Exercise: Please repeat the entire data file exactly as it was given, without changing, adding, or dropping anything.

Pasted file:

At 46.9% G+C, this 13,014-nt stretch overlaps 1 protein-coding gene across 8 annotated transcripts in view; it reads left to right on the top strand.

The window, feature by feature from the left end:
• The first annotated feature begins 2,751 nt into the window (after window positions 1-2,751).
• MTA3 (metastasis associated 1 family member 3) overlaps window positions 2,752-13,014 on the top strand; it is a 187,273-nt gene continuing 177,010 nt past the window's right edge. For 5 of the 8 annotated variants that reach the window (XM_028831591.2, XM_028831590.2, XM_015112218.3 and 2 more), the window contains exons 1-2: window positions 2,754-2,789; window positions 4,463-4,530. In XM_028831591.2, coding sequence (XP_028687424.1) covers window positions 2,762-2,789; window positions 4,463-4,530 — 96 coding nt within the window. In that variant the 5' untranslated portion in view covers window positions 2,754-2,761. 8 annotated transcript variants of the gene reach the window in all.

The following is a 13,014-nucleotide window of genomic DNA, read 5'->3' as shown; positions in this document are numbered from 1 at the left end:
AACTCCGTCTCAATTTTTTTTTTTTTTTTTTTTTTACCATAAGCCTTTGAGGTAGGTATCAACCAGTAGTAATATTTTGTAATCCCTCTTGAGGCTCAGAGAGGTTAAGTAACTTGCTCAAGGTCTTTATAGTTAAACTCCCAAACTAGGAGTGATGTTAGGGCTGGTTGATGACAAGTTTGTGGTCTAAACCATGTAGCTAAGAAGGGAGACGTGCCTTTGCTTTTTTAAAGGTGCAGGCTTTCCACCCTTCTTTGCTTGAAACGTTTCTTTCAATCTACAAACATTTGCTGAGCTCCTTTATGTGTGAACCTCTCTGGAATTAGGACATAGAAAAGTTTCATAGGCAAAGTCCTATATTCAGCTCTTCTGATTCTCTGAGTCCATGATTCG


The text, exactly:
At 46.9% G+C, this 13,014-nt stretch overlaps 1 protein-coding gene across 8 annotated transcripts in view; it reads left to right on the top strand.

The window, feature by feature from the left end:
• The first annotated feature begins 2,751 nt into the window (after window positions 1-2,751).
• MTA3 (metastasis associated 1 family member 3) overlaps window positions 2,752-13,014 on the top strand; it is a 187,273-nt gene continuing 177,010 nt past the window's right edge. For 5 of the 8 annotated variants that reach the window (XM_028831591.2, XM_028831590.2, XM_015112218.3 and 2 more), the window contains exons 1-2: window positions 2,754-2,789; window positions 4,463-4,530. In XM_028831591.2, coding sequence (XP_028687424.1) covers window positions 2,762-2,789; window positions 4,463-4,530 — 96 coding nt within the window. In that variant the 5' untranslated portion in view covers window positions 2,754-2,761. 8 annotated transcript variants of the gene reach the window in all.

The following is a 13,014-nucleotide window of genomic DNA, read 5'->3' as shown; positions in this document are numbered from 1 at the left end:
AACTCCGTCTCAATTTTTTTTTTTTTTTTTTTTTTACCATAAGCCTTTGAGGTAGGTATCAACCAGTAGTAATATTTTGTAATCCCTCTTGAGGCTCAGAGAGGTTAAGTAACTTGCTCAAGGTCTTTATAGTTAAACTCCCAAACTAGGAGTGATGTTAGGGCTGGTTGATGACAAGTTTGTGGTCTAAACCATGTAGCTAAGAAGGGAGACGTGCCTTTGCTTTTTTAAAGGTGCAGGCTTTCCACCCTTCTTTGCTTGAAACGTTTCTTTCAATCTACAAACATTTGCTGAGCTCCTTTATGTGTGAACCTCTCTGGAATTAGGACATAGAAAAGTTTCATAGGCAAAGTCCTATATTCAGCTCTTCTGATTCTCTGAGTCCATGATTCG